French resistance fighters to be given honorary MBEs for WWII courage
Edgard Tupët-Thomé Pierre Simonet Daniel Bouyjou-Cordier Hubert Germain
Four French resistance fighters are to be awarded MBEs for their part in WWII.
Boris Johnson said the men – all aged between 98 and 100 – will receive the honour for “courage and sacrifice in defending us and the whole world from fascism”.
The awards will be presented later this year at a ceremony in France.
The recognition for the men comes as French President Emmanuel Macron visits London today (Thursday).
The visit is to commemorate the 80th anniversary of Charles de Gaulle’s stirring speech to his people to resist the German occupation.
His rallying call was broadcast on the BBC in June 1940.
He said: “I call upon all Frenchmen who want to remain free to listen to my voice and follow me.”
It was in the upstairs bar of the French House in Soho that De Gaulle penned “À tous les Français”.
However, a trip to the pub was not on the agenda for Mr Macron and Mr Johnson.
They will be in Downing Street to discuss the coronavirus crisis and other issues.
Mr Johnson said will raise easing travel between the UK and France.
There is a flypast of the Red Arrows and their French equivalent, La Patrouille de France.
Mr Johnson said: “Eighty years ago Charles de Gaulle, the leader of the French Resistance, arrived in London knowing that the values of freedom, tolerance and democracy that Britain and France shared were under threat.
“He pledged that we would stand together to defend those values and protect our citizens from those bent on destroying us.
“The four men we are honouring today symbolise the enduring depth and strength of the friendship between our two countries.
“They are heroes, and I am immensely proud that as a nation we are paying tribute to their courage and sacrifice in defending us and the whole world from fascism.
“The struggles we face today are different to those we confronted together 80 years ago.
“But I have no doubt that – working side by side – the UK and France will continue to rise to every new challenge and seize every opportunity that lies ahead.”
The men are:
- Edgard Tupët-Thomé was born on 19 April, 1920 in Bourg-la-Reine (Seine). He took part as a Sergeant in the attacks in Lorraine in September 1939 and then in Belgium in May 1940. His unit was part of the defending force during the evacuation of the British Expeditionary Force from Dunkirk and he went on to become a Lieutenant in the 4th Air Infantry Battalion, completing several parachute missions.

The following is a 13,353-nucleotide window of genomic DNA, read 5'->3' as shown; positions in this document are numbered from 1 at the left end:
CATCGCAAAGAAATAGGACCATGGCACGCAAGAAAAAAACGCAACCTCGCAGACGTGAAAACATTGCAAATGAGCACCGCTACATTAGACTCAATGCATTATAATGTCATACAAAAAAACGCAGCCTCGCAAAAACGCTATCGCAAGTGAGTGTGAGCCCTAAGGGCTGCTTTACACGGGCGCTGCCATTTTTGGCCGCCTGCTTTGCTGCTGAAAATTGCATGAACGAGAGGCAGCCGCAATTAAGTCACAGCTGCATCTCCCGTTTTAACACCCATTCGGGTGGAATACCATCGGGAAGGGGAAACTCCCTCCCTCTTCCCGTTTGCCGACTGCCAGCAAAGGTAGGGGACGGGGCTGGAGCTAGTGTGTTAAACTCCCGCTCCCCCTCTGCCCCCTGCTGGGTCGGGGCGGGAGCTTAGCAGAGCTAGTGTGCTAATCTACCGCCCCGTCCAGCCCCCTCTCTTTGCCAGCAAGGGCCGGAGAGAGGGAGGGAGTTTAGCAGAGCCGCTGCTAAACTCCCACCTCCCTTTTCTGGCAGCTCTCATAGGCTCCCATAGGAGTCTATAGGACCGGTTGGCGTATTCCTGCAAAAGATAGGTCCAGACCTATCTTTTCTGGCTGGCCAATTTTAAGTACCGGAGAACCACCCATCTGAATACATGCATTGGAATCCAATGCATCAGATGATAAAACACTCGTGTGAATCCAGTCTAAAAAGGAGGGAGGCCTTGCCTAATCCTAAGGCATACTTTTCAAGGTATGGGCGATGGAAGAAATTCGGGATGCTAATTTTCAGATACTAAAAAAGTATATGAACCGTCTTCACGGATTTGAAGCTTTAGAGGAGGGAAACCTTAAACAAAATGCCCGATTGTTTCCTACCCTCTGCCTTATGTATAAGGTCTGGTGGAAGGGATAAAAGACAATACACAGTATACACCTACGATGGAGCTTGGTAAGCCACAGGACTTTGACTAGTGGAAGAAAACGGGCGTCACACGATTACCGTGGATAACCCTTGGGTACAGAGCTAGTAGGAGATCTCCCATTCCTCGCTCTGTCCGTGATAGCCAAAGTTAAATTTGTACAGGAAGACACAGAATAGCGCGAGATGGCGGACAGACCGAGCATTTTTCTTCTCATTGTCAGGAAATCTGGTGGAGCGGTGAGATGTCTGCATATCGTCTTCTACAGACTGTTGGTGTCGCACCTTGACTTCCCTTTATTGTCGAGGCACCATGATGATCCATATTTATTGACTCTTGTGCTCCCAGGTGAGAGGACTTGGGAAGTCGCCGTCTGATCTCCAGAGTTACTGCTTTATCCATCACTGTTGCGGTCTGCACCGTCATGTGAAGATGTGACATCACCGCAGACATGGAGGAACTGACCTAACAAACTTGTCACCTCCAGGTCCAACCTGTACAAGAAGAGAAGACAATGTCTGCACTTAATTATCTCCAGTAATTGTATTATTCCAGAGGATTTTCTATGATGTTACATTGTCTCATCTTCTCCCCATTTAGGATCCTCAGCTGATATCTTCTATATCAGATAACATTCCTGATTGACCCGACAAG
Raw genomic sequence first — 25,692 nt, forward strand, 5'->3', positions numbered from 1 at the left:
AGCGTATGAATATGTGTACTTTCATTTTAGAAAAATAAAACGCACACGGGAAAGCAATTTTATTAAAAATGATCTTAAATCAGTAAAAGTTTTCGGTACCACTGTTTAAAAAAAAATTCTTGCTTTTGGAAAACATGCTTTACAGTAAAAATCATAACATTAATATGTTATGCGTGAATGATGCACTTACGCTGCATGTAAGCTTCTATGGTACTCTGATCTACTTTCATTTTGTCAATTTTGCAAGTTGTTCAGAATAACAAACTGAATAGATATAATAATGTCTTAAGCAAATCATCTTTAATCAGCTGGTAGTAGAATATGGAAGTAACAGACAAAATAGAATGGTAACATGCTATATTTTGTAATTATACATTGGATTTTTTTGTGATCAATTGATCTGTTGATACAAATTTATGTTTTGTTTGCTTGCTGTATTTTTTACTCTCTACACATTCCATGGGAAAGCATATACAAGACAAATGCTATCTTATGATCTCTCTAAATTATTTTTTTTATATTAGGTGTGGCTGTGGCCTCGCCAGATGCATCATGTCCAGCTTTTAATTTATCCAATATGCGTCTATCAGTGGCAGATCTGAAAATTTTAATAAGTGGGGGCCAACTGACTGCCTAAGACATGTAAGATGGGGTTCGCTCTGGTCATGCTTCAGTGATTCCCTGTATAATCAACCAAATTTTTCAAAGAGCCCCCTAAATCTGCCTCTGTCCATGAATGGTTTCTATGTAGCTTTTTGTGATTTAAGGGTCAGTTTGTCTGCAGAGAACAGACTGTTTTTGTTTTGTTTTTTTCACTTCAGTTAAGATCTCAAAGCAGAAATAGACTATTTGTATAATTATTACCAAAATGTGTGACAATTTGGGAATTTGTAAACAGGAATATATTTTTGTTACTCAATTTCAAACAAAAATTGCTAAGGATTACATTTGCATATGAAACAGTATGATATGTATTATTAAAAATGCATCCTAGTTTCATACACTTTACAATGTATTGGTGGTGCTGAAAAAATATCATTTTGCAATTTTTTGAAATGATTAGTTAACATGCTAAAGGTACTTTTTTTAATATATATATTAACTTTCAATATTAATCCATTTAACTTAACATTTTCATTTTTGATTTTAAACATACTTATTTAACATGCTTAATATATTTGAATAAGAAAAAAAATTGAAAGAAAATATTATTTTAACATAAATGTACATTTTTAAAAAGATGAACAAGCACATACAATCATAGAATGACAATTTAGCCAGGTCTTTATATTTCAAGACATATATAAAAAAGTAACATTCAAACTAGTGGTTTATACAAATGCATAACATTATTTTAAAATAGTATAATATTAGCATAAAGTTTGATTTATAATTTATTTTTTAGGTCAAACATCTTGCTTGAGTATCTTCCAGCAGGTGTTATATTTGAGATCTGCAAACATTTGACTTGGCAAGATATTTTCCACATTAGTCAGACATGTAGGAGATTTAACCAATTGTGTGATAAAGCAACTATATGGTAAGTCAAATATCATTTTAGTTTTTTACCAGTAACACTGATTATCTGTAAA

- Pierre Simonet was born on 27 October, 1921 in Hanoi. He was part of the Expeditionary Force whose mission was to rally French West Africa (AOF) to Free France in Dakar. Throughout the war he took part in various campaigns including in France and Italy. Second Lieutenant Simonet flew a total of 137 war missions in 250 flying hours and was awarded four commendations.
- Daniel Bouyjou-Cordier was born on 10 August 1920 in Bordeaux (Gironde). He enlisted with his comrades in the “Légion de Gaulle” on 28 June 1940. He was parachuted into France near Montluçon on July 26, 1942 as a radio operator. In March 1944, he was pursued by the Gestapo and escaped through the Pyrenees before travelling to England at the end of May 1944 and being appointed head of the Bureau of Intelligence and Action’s agent parachuting section.
- Hubert Germain was born on August 6, 1920 in Paris. He engaged in the Free French Forces from the outset and went on to serve in Egypt, Tunisia and Italy. He took part in the landing in Provence in August 1944 and in the liberation of Toulon, the Rhone Valley and Lyon. He then took part in the Vosges and Alsace campaigns and ended the war in the southern Alps.